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Tires perform two important functions. First, they provide frictional contact between the wheels and the road so that good traction Is assured. This allows for rapid acceleration, offers resistance to the normal tendency of the car to skid on turns, and permits quick stops when the brakes are applied. Second, they provide a cushion between the road and the wheels to absorb the shock as bumps are encountered. Tires should not be taken for granted: check them regularly for proper inflation pressure, wear, and damage.
Without a doubt, neglect ruins more tires than anything else. For long tire life, riding comfort, and handling stability, keep your tires properly inflated.
Too little air pressure can result in excessive tire heat, abnormal wear, poor handling, and reduced fuel economy. An under-inflated tire will show maximum wear on the outside edges of the tire tread, with little or no wear in the center.
Too much air pressure can cause a poor ride and handling, as well as increased susceptibility to road impact damage. An over-inflated tire will show its wear in the center of the tread and little wear on the outside edges.
Making a Pressure Check
Tire pressure should be checked at least once a month (preferably more often) and always when the tires are cold. Cold tire ratings are applicable when a vehicle has been parked for 3 hours or more or driven less than a mile. Even a short drive can heat tip the tires sufficiently to defeat the purpose of the check. For this reason, it is a good idea to purchase your own pocket pressure gauge and carry it in the glove compartment, This type of gauge is generally more accurate than those found in service stations.
Make a pressure check as follows:
1. Look up the Inflation pressure recommended by the vehicle manufacturer. It is indicated either on a decal located in the glove compartment or on the left front vehicle door or in your owner's manual. However, keep in mind that the vehicle manufacturer normally specifies a pressure designed to provide a smooth ride at the expense of tire wear. Instead, you might want to use the pressure specified by the tire manufacturer, since it is geared toward maximum tire wear and performance. This recommended pressure can be found on the tire itself.
2. Remove the valve cap from the valve stem (assuming a valve cap is used).
3. Use a pressure gauge to check the pressure. Do not rely solely on the appearance of the tire; it can be deceiving. For example, while bias-belted tires look firm when they are inflated, radials tend to look a little on the soft side.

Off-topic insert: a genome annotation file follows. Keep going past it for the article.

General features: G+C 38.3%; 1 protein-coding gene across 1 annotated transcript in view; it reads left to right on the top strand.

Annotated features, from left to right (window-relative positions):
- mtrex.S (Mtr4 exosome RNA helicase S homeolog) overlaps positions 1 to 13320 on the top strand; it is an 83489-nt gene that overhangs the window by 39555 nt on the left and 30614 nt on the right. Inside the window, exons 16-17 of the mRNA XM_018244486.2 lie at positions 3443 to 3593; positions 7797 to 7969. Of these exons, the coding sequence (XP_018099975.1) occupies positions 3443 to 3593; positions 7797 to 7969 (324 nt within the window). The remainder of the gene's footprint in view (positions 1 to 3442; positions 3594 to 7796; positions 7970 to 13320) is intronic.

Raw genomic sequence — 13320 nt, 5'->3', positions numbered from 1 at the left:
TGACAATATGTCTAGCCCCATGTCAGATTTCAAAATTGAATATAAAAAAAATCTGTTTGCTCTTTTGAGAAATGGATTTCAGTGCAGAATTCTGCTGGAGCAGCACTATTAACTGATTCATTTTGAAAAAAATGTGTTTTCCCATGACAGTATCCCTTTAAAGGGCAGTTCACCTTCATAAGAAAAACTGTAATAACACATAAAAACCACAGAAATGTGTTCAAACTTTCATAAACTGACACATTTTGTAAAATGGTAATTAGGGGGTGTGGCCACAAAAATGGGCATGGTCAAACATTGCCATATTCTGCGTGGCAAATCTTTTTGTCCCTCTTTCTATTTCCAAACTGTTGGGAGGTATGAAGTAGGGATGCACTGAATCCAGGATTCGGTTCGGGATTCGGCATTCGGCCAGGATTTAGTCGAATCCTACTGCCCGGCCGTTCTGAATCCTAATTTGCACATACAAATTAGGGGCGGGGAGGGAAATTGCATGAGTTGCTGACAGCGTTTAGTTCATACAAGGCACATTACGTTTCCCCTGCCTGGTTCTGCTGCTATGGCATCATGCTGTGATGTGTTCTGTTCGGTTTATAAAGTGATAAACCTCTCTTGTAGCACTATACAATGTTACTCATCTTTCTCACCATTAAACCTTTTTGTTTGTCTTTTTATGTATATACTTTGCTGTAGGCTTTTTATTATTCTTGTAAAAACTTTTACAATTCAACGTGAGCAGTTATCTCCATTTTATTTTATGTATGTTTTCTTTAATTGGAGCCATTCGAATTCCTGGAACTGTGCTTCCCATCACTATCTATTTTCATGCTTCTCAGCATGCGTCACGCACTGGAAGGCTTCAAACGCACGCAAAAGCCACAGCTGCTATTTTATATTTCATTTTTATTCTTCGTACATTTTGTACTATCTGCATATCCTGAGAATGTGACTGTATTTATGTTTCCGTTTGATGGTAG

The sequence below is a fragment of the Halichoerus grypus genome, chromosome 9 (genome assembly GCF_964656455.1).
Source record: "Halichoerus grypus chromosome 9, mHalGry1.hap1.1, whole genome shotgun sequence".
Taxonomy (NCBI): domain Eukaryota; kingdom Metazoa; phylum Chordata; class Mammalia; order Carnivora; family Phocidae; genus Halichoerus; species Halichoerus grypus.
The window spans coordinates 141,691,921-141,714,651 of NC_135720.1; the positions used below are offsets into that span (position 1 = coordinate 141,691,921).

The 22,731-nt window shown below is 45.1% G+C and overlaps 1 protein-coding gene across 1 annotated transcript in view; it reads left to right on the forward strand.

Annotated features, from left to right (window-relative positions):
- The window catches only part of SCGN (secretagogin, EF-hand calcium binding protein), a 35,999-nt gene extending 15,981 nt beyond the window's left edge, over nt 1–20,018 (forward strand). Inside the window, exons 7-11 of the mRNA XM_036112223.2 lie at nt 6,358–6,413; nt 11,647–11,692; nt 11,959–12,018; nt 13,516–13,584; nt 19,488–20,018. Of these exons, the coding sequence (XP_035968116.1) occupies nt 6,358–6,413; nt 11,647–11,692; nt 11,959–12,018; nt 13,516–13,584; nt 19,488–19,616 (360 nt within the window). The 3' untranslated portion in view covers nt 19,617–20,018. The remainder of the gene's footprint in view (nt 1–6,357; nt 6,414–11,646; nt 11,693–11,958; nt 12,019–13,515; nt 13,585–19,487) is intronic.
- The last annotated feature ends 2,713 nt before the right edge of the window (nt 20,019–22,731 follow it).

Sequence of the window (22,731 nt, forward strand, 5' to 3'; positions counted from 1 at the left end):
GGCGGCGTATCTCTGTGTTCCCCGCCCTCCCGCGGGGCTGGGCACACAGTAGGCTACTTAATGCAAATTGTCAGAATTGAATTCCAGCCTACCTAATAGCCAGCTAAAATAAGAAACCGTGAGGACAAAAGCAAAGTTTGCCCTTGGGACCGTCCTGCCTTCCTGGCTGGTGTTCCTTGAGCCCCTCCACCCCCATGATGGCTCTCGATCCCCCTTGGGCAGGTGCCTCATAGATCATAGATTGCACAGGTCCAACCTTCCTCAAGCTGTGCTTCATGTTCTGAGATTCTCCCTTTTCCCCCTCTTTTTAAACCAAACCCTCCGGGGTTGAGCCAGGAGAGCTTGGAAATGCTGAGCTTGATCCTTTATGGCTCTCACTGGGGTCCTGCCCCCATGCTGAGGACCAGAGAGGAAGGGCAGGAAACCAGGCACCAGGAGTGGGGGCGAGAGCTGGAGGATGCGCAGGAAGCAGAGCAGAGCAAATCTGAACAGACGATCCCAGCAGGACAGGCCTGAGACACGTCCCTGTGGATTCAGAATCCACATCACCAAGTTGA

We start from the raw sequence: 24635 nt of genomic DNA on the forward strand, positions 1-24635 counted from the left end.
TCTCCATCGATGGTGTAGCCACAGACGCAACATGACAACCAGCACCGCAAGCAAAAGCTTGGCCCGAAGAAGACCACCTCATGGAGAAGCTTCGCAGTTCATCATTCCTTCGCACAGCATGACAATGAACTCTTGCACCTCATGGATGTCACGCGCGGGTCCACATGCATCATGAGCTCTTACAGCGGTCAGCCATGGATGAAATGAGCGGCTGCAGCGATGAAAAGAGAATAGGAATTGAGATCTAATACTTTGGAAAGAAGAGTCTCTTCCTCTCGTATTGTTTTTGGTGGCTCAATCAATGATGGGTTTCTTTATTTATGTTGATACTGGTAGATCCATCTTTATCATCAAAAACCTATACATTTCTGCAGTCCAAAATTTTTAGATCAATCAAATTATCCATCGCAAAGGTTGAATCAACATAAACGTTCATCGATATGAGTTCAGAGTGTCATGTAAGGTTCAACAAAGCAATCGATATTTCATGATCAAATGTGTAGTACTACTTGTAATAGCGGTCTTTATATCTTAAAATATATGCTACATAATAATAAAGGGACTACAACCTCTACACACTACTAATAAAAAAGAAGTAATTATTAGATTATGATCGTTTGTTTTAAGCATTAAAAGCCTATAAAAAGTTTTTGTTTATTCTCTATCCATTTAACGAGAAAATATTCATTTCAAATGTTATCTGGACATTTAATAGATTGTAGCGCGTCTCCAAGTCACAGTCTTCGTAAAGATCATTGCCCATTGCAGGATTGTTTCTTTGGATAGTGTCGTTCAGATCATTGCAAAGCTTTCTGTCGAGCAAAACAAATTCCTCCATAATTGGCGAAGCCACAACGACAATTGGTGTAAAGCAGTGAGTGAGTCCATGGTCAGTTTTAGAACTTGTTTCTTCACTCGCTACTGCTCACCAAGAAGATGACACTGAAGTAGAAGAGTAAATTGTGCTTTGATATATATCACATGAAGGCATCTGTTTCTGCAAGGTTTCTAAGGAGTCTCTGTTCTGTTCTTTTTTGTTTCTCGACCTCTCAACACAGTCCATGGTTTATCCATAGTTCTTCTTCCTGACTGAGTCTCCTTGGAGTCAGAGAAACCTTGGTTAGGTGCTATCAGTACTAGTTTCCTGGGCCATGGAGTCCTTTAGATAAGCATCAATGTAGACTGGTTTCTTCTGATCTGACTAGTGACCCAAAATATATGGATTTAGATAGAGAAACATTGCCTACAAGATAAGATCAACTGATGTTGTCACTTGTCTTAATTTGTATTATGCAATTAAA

4. If necessary, add air. You might want to consider buying a small air compressor to do this job quickly and easily.
5. Reinstall the valve cap to prevent dirt and moisture from entering the valve core, which could cause leakage.
For sustained driving at highway speeds, cold inflation should be increased about 4 psi but should not exceed the following levels:
A change in tire pressure will occur with the onset of cold weather. Every 10-degree drop in temperature causes the pressure to decrease about 1 psi. Adjust the pressure accordingly, then bleed off the excess air when the weather gets warmer.
NOTE: Never bleed a hot tire. Bleeding only serves to increase the flexing action of the tire, which can result in damage or failure. When carrying heavier-than-normal loads, tire pressure should be increased-but never to an extent that is greater than the load range.
To equalize wear, most car and tire manufacturers recommend that the tires be rotated. Remember that front and rear tires perform different jobs and can wear differently, depending on driving habits and the type of vehicle. In a rear-wheel-drive vehicle, for instance, the front tires usually wear along the outer edges because of the scuffing and slippage encountered In cornering; the rear tires wear in the center because of acceleration thrusts. Bias-ply and bias-belted tires should be rotated about every 6,000 miles. Radial tires should be rotated at the first 7,500 and then at least every 15,000 miles thereafter. In the event of abnormal wear, find and correct the cause, then rotate the tires to promote more even wear. If the vehicle is equipped with a compact spare, do not include it in the rotation of the other four tires.
When installing snow tires, the regular tread tires on the rear should be moved to the front and the front tires stored. When the snows are removed, install the stored tires on the rear. Do not rotate studded tires; always remount them in their original positions.
NOTE: Snow tires installed on the rear require a 4 psi increase in the cold inflation pressure above that shown on the tire pressure decal, but should not exceed the maximum cold inflation pressure marked on the tire.
Tire rotation provides an excellent opportunity to check for potentially dangerous conditions. Abnormal or excessive wear can be caused by an incorrect wheel/tire imbalance or improper tire pressure.
Most tires today have built-in tread wear indicators to show when they need replacement. These indicators will appear as 1/2"-wide bands when the tread depth becomes 1/16". When the indicators appear in two or more adjacent grooves at three locations around the tire, or when cord or fabric is exposed, tire replacement is recommended.
If a tire does not have tread wear indicators, a tread depth gauge quickly shows in 32nds of an inch how much of a tire's tread is left. When only 2/32" is left, It is time to replace the tire.
When replacing tires, keep In mind the following tips from the Tire Industry Safety Council:
1. Tires should always be replaced with the same size designation or an approved option size as recommended by the auto or tire manufacturer. Use of any other size or type tire might seriously affect ride, handling, speedometer/odometer calibration, vehicle ground clearance, and tire clearance to the body and chassis.